Saturday, February 03, 2007

Sunday 4 February 2007 - Forgiven Sinners, God Believes in You

This is a two part sermon. I used to do a lot of two-part sermons but some reason I stopped. Each scripture reading is followed by a talk and the two talks are also separated by a hymn. In addition to being a two-part sermon, this is something of a narrative sermon in the first person. Something different for a change.

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The first part is based on
1 Corinthians 15:1-11

I’m Paul. Paul of Tarsus.

At the moment, I’m in the middle of writing a letter to the Christian Church in Corinth. “And now I want to remind you, my brothers and sisters, of the Good News which I preached to you, which you received, and on which your faith stands firm.”

The Gospel message is the key to our faith as Christians and it is central to what we are all about. But I think that sometimes we can take this message for granted or it becomes so commonplace that we hear the words but they don’t have the same impact that they did when we first heard the Gospel. That’s why it’s important for followers of Christ to keep reminding each other of the Gospel message.

I know that my brothers and sisters in Corinth are perfectly familiar with the Gospel message, but I hope that by reminding them of it that they can hear it in a fresh way:

“Christ died for our sins as written in the Scriptures, he was buried, was raised to life three days later as written in the Scriptures; he appeared to Peter, and then to all twelve apostles. Then he appeared to more than 500 of this followers at once. Then he appeared to James, and afterwards to all the apostles, and last of all he appeared also to me.”

What’s that? You say that this sounds more like a recitation of events than a statement of belief? Well, we in the first century church believe that Christ died for our sins, that he was buried and that he rose from the dead. That he appeared to so many people after his death is just proof of the resurrection. I think you have a creed now that says much the same thing, don’t you?

What’s that you say? Ah yes, the resurrection! That’s a tough one for a lot of people! Don’t think that it was any easier to believe in my day than it is in yours. We weren’t all a bunch of superstitious primitives you know. I’ll bet the Greek philosophers could give your 21st century scholars a run for their money! Some of them didn’t even believe in an after-life.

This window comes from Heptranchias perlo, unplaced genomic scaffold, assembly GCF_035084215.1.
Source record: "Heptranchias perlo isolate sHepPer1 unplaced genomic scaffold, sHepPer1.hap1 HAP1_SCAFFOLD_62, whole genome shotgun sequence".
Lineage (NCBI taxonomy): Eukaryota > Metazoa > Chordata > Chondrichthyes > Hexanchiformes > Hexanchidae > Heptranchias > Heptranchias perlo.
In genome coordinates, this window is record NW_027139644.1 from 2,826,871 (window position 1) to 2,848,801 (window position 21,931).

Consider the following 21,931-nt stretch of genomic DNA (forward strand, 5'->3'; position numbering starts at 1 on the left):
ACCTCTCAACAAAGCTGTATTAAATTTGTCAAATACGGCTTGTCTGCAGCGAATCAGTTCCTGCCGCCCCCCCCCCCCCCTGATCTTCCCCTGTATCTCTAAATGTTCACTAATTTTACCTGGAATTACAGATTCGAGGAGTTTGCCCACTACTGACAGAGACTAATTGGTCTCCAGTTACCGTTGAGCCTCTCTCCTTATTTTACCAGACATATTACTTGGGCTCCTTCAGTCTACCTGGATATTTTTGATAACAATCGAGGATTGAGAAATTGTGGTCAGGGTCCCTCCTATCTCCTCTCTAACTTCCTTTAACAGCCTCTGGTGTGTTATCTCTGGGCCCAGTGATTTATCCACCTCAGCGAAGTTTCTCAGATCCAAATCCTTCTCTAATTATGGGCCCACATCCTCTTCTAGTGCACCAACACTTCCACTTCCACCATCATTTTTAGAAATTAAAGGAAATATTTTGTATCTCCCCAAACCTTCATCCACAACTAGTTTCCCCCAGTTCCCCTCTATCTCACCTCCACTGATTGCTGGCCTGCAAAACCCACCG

Hmm, but you do bring up a good point. I think I will have to write a bit more about resurrection next. I’ll probably point out that belief in the resurrection is essential to the Christian faith but that no-one knows exactly what the resurrection life will look like or what sorts of bodies we will have after the resurrection. I need to give it a bit of a think but I do insist that ‘resurrection’ is an important part of our faith; If Christ was not raised, then our faith is in vain. Oh! That sounds good; must make a note of that for later.

But in the meantime, my point is that because of Jesus’ death on the cross and God’s forgiveness of our sins, humanity has a real and concrete hope for the future. And disciples of Jesus like you and me have been initiated into a church that believes in real and concrete hope for humanity.

Being a follower of Jesus isn’t just about having some sort of religious experience today. This is what some of the Corinthians seem to think and where they have taken their eye off the goal. They’ve not really been behaving like people who are hoping for a realised Kingdom of God in the future. They’ve been focussing on the minor things like spiritual experiences and whether or not being a disciple of Apollos or Peter brings one better spiritual gifts.